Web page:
The study site: (a) The Clear Creek watershed, IA; (b) a soil map of the watershed from the Iowa County Soil Survey.
The goal of this study was to understand better the co-play of intrinsic soil properties and extrinsic factors of climate and management in the estimation of saturated hydraulic conductivity (Ksat) in intensively managed landscapes. For this purpose, a physically-based, modeling framework was developed using hydro-pedotransfer functions (PTFs) and watershed models integrated with Geographic Information System (GIS) modules. The integrated models were then used to develop Ksat maps for the Clear Creek, Iowa watershed and the state of Iowa. Four types of saturated hydraulic conductivity were considered, namely the baseline (Kb), the bare (Kbr), the effective with no-rain (Ke-nr) and the effective (Ke) in order to evaluate how management and seasonality affect Ksat spatiotemporal variability. Kb is dictated by soil texture and bulk density, whereas Kbr, Ke-nr, and Ke are driven by extrinsic factors, which vary on an event to seasonal time scale, such as vegetation cover, land use, management practices, and precipitation. Two seasons were selected to demonstrate Ksat dynamics in the Clear Creek watershed, IA and the state of Iowa; specifically, the months of October and April that corresponded to the before harvesting and before planting conditions, respectively.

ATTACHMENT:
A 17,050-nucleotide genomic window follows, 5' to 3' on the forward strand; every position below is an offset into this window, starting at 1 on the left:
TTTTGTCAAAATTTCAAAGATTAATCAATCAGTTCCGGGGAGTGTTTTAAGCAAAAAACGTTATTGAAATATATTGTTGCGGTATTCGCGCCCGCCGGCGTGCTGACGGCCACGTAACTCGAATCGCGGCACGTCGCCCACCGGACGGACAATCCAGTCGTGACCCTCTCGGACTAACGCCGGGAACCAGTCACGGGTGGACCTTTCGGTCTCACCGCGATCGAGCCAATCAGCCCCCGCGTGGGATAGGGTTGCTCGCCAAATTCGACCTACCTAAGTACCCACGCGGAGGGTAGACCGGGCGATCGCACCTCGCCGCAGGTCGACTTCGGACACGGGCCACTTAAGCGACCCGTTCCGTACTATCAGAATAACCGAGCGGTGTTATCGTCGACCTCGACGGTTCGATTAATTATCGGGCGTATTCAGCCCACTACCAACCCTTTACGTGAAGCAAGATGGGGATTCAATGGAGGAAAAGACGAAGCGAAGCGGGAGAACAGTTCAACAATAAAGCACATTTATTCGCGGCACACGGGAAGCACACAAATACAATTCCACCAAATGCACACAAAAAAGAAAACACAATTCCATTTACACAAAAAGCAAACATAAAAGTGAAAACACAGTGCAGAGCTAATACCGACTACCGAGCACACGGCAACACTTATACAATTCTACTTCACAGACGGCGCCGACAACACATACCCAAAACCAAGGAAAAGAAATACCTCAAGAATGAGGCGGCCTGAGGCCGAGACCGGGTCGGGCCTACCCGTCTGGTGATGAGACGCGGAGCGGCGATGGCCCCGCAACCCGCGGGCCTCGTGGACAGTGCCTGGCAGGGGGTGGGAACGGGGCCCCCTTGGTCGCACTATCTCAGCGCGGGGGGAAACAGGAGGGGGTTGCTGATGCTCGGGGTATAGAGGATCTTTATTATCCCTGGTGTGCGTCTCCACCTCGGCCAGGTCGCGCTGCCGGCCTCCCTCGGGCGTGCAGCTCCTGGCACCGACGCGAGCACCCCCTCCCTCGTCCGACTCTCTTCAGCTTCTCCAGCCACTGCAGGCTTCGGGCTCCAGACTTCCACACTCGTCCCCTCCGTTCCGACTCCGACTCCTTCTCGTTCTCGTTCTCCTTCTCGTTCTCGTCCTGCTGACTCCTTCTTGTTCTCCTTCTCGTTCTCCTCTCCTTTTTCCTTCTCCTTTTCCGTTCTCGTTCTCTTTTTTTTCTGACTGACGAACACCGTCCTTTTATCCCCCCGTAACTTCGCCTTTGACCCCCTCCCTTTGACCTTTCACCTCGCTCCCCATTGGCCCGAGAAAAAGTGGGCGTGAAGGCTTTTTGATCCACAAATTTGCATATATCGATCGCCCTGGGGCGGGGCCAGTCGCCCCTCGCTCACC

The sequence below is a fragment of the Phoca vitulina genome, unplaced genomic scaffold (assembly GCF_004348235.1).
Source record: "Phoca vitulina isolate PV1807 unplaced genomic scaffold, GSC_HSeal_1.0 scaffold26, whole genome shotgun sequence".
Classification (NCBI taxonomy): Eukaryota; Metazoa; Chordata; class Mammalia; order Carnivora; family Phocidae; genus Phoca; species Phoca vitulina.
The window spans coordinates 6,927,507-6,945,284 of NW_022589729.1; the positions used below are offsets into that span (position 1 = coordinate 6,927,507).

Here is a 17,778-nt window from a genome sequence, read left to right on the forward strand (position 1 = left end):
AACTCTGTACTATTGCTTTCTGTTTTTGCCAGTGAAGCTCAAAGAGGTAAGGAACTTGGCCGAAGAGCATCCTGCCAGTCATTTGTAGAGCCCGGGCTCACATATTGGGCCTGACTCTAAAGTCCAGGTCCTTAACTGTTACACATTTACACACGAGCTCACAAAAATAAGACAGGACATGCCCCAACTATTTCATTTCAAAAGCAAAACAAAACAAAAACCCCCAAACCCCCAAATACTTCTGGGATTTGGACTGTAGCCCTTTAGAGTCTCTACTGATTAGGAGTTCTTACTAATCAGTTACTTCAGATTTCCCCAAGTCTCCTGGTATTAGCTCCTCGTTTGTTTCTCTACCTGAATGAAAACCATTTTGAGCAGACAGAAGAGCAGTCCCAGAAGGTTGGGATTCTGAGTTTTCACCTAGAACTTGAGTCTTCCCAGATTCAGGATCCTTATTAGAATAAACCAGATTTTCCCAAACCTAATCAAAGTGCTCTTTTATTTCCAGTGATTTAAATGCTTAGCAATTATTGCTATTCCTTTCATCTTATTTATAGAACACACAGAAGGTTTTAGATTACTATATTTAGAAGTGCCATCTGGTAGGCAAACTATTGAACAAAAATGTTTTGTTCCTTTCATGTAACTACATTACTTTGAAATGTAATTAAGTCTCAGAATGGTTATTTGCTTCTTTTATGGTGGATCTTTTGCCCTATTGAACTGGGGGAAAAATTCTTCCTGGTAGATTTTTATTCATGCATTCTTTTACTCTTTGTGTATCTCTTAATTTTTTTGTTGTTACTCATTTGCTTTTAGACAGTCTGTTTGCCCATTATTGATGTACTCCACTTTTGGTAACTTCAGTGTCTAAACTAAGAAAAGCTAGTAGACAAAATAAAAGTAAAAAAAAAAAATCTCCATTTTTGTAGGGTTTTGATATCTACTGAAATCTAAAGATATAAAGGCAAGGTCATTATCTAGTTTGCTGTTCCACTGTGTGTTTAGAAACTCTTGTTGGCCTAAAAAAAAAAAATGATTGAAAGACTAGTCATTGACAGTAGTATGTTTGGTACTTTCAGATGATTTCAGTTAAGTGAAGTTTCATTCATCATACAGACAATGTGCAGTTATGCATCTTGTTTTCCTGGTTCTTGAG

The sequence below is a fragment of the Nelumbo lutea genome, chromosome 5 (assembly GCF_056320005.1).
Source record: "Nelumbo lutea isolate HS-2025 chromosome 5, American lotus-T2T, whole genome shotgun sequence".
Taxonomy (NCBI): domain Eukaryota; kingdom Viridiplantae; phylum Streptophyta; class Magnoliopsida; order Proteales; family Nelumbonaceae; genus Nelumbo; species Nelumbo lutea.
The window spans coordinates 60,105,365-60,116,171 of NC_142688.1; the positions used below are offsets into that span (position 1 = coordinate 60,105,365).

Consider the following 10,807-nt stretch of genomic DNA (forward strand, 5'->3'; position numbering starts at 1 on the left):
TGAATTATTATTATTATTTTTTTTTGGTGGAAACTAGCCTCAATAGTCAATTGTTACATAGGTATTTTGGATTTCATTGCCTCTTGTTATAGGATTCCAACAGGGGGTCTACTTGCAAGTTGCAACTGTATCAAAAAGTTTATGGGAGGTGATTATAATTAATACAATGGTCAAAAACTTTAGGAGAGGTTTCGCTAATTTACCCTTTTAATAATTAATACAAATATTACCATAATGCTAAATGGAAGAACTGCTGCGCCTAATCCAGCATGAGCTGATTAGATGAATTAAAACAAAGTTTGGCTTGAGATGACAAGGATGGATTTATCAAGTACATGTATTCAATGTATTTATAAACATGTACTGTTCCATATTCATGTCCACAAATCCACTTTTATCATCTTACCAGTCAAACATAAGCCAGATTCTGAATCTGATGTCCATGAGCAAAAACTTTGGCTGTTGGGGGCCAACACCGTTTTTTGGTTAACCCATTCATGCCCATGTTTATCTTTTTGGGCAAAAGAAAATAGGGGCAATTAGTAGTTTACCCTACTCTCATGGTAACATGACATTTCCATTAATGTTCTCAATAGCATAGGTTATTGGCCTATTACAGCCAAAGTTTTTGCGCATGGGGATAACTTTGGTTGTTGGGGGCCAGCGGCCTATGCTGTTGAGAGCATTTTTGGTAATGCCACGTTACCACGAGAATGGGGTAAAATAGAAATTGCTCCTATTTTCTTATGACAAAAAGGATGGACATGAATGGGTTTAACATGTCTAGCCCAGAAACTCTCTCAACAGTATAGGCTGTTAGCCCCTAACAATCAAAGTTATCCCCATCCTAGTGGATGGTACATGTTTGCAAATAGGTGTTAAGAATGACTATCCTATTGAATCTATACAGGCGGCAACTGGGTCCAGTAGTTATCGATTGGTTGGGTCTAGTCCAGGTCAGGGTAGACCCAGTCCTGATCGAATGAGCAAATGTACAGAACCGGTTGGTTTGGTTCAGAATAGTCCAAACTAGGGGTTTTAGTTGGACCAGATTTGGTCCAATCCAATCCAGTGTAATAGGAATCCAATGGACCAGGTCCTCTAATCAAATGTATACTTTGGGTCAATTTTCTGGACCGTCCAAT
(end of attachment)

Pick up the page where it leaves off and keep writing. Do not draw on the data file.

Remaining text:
Statistical analysis of the Clear Creek data showed that intrinsic soil properties incorporated in Kb do not reflect the degree of soil surface disturbance due to tillage and raindrop impact. Additionally, vegetation cover affected the infiltration rate. It was found that the use of Kb instead of Ke in water balance studies can lead to an overestimation of the amount of water infiltrated in agricultural watersheds by a factor of two. Therefore, we suggest herein that Ke is both the most dynamic and representative saturated hydraulic conductivity for intensively managed landscapes because it accounts for the contributions of land cover and management, local hydropedology and climate condition, which all affect the soil porosity and structure and hence, Ksat.
Elhakeem, M., Papanicolaou, A.N., Wilson, C.G., Chang, Y.-J., Burras, L., Abban, B., Wysocki, D.A., and Wills, S. (2018): Understanding saturated hydraulic conductivity under seasonal changes in climate and land use. Geoderma. DOI: 10.1016/j.geoderma.2017.11.011
This Paper/Book acknowledges NSF CZO grant support.